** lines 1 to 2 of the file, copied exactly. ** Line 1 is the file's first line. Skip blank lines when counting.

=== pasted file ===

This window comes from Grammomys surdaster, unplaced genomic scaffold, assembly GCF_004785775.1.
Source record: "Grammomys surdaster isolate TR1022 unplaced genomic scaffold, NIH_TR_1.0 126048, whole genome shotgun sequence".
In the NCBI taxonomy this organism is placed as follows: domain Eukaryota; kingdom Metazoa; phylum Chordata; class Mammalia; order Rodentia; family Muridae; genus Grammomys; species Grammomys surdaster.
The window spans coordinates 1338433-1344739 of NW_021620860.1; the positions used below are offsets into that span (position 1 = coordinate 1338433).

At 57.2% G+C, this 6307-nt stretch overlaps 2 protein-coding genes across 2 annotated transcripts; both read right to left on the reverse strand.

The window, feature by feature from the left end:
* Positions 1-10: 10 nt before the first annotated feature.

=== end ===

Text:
This window comes from Grammomys surdaster, unplaced genomic scaffold, assembly GCF_004785775.1.
Source record: "Grammomys surdaster isolate TR1022 unplaced genomic scaffold, NIH_TR_1.0 126048, whole genome shotgun sequence".